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By Charles Addams
192 pages, $10.95
By Matt Groening
169 pages, $10.95

IT'S ONE of the classics: a large matronly sunbather in two-piece bathing suit is sprinting madly across the beach. On the sand, you can see the shadow of a mammoth, primordial bird with her husband squirming and flailing around in its beak. The matron's hands are cupped. She is screaming in panic: "GEORGE! GEORGE! DROP THE KEYS!"

Charles Addams was the master. Never mind the friendly sitcom that once bore his name in the lovable petting zoo of '60s television. He was the undisputed patriarch of American cartoon madness; he is the patron saint of the Far Side, the whole universe of oddity, inanity and conceptual devilment that came to the fore in the '80s with Roz Chast, George Booth, B. Kliban, Sam Gross, Gary Larson and Matt Groening.

Addams was the omnivorous python in a trade that had hitherto been populated by contented and grazing sheep.

The New Yorker published its first Addams cartoon in 1935. The astonishing thing about Charles Addams is that his work in the New Yorker 53 years later, just prior to his death in 1988, was every bit as fresh and inventive as his earlier work, if not fresher. It was, in fact, starker, cleaner and weirder in conception -- much less apt to make cutesy use of "the Addams family."

And thereby hangs a bizarre tale -- not as bizarre as an Addams cartoon, but bizarre in any case. None of Addams' wonderful work from his final years is available in book form. Nor, for that matter, are those delightfully diabolical and grisly earlier collections which used to be piled high on bookstore tables at Christmastime. To all intents and purposes, America's most macabre cartoonist has fallen down the well.

Knopf was planning to publish "The World of Charles Addams" this Christmas, but the book's editor and Addams' widow couldn't agree on the best cartoons and format -- all of which makes the paperback reprint of "My World" weirdly valuable in an age of temporary Addams blackout.

According to Knopf, "The World of Charles Addams" is still a couple of years off. Consider it, then, one of those books that ought to exist but don't.

"My World" is a collection from the best of his first six books which first appeared in 1970 -- the book to buy to find witches' brooms parked by the curb, Mona Lisa smirking at the movies while everyone around her is in hysterics and -- my favorite -- a meek little man coming home from work to find an unusually large and ominous overcoat and hat hanging on his hall coat rack.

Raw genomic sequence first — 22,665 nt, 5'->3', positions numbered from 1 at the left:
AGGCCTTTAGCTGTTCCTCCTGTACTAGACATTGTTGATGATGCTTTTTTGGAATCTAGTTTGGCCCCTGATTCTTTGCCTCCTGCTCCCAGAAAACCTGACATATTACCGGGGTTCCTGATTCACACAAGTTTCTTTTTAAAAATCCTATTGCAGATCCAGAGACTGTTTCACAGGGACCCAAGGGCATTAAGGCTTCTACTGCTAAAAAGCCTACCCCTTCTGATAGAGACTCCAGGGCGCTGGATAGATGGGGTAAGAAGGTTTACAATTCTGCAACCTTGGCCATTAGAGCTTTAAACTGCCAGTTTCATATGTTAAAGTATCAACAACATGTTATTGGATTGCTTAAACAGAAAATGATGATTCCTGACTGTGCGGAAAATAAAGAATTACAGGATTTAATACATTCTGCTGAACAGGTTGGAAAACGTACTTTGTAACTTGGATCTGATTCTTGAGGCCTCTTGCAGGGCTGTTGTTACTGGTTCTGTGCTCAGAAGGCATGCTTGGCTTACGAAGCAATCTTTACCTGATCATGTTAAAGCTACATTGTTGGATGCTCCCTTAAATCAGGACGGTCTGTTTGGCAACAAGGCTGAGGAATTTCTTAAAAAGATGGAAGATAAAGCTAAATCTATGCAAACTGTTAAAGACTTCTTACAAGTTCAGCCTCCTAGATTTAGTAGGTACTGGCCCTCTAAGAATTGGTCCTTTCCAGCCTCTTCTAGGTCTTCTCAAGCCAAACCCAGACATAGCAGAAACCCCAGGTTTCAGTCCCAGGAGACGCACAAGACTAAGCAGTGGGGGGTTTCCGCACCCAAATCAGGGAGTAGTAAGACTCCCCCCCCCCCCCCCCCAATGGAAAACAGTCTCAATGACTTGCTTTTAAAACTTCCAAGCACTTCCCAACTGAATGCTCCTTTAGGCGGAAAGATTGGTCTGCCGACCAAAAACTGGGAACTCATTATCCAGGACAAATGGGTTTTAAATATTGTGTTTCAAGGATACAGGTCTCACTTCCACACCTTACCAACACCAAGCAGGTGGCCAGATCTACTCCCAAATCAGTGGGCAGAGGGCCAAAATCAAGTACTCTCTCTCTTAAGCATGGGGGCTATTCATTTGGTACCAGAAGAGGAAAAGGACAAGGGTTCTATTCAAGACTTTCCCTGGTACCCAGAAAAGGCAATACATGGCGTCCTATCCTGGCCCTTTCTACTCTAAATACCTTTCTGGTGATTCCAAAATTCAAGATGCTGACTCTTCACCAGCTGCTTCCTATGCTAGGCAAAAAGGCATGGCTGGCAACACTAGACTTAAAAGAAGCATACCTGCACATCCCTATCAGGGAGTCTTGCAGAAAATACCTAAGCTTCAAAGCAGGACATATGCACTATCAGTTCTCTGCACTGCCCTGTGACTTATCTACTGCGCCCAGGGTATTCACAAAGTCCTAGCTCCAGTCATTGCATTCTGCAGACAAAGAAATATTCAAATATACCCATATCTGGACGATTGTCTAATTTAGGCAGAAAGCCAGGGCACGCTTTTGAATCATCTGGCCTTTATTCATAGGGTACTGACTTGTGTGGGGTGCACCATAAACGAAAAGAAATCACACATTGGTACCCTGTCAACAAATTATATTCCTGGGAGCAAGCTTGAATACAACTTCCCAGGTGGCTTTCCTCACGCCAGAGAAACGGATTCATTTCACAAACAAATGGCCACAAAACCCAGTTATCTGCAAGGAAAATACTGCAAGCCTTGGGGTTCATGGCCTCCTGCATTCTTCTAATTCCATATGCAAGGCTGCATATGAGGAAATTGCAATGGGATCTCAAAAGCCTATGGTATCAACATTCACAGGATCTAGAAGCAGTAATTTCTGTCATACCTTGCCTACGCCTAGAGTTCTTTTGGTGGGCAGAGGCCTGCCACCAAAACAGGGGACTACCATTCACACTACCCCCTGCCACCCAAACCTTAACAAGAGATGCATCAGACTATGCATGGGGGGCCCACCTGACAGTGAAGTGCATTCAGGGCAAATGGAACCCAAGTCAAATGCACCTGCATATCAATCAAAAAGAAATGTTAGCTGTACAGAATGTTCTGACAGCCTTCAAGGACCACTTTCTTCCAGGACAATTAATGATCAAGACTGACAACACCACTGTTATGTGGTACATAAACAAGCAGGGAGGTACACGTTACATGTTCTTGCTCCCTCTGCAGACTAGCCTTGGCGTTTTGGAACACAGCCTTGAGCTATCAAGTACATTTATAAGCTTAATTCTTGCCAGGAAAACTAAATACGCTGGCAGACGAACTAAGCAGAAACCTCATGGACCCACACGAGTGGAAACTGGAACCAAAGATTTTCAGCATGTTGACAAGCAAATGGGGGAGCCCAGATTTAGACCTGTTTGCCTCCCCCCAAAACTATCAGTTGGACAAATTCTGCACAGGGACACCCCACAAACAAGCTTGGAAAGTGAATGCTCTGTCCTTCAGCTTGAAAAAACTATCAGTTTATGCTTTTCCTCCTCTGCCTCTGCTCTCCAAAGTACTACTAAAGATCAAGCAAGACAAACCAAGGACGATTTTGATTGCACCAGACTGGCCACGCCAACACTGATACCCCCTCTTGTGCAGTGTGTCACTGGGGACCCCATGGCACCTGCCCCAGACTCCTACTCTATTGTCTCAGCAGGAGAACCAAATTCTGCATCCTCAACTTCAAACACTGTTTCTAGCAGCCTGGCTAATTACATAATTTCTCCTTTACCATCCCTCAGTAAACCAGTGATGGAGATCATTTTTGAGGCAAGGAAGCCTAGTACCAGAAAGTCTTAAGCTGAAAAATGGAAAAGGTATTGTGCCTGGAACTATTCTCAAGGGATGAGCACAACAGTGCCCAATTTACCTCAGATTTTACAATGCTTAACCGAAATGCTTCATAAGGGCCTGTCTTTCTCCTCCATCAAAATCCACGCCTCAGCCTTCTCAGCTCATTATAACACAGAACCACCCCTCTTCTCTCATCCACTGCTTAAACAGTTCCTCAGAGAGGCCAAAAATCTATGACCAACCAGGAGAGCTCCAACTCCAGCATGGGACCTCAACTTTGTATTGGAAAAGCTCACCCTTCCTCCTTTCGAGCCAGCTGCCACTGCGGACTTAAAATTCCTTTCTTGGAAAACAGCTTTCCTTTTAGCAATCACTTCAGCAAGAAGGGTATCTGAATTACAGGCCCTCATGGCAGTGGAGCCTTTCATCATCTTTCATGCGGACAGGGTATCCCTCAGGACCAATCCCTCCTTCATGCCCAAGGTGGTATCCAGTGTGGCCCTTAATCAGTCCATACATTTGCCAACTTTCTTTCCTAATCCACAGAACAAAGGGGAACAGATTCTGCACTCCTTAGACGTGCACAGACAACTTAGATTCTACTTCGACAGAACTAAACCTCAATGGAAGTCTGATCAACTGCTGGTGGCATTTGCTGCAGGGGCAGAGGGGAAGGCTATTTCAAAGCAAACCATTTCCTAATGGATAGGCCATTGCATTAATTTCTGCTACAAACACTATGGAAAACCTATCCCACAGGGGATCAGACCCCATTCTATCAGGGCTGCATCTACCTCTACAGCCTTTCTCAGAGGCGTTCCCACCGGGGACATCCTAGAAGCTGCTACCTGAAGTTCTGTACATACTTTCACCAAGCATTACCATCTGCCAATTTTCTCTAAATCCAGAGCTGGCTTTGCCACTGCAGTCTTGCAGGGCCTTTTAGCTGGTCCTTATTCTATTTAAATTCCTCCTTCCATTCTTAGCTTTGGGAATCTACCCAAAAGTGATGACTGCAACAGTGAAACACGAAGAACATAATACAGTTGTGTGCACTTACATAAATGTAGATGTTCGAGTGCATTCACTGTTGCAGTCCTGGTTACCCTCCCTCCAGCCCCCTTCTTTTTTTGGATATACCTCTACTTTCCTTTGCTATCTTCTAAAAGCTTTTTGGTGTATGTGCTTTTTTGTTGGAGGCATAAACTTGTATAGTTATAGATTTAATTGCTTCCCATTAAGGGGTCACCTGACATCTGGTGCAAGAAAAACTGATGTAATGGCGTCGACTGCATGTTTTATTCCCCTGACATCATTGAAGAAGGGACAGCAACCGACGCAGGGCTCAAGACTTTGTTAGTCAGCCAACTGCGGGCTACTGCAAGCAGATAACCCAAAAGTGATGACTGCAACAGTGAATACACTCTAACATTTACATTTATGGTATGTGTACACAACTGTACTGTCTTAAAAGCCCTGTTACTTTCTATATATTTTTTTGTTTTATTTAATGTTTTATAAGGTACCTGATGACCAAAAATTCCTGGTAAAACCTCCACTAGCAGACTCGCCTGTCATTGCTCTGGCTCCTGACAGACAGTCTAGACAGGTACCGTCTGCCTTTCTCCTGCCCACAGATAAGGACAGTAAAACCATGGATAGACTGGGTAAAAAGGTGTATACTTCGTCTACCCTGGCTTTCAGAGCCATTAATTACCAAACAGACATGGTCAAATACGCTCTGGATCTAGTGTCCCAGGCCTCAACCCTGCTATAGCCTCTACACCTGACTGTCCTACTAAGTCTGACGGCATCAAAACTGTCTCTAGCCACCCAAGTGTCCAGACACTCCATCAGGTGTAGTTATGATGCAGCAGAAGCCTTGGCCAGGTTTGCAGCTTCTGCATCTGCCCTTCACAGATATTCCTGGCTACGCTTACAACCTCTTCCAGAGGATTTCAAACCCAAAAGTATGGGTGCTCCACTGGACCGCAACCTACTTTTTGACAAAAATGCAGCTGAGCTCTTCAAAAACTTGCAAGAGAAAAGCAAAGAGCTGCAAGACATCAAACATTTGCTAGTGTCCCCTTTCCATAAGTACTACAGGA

Until the definitive Addams collection appears, "My Crowd" may have to do.

"The Big Book of Hell" is a rousing and savage collection of the best of all five "Life in Hell" books by Matt Groening, the newest cartoonist to become a household word as a TV sitcom. In Groening's case, his creation is "The Simpsons." Unlike Addams, Groening's Homer and Marge are animated and he maintains a guiding hand over them.

In the World According to Matt Groening, the Simpsons are to his "Life in Hell" books what "The Addams Family" was to Charles Addams' wild and beastly paper fantasies. Groening's goofy little rabbits ponder such things as reasons to live, the possible faces of God and the traditional "parental brain twisters" of standard child-rearing ("You'd lose your head if it weren't attached" or "Quit acting so childish" or "This hurts me more than it hurts you"). He is the cartoonist who'd have materialized if R.D. Laing had mated with James Thurber and R. Crumb had delivered the baby. All of life is a tyranny of the pompous, and the only defense is a cartoon overloaded with ideological revolt.

He has even been known to get political every now and then ("A Brief History of the Little Moron Joke" begins with the 1903 question, "Why did the little moron throw the clock out of the window" and ends with the 1984 question, "What did the little moron say to the microphone?" Answer: "My fellow Americans, I am pleased to tell you I just signed legislation which outlaws Russia forever. The bombing begins in five minutes.")

Put it this way -- Bart Simpson is Matt Groening's Tom Sawyer. As with Twain, a whole world of vastly darker and angrier musings awaits the intrepid explorer. In Groening's case, "The Big Book of Hell" is probably the place to start.

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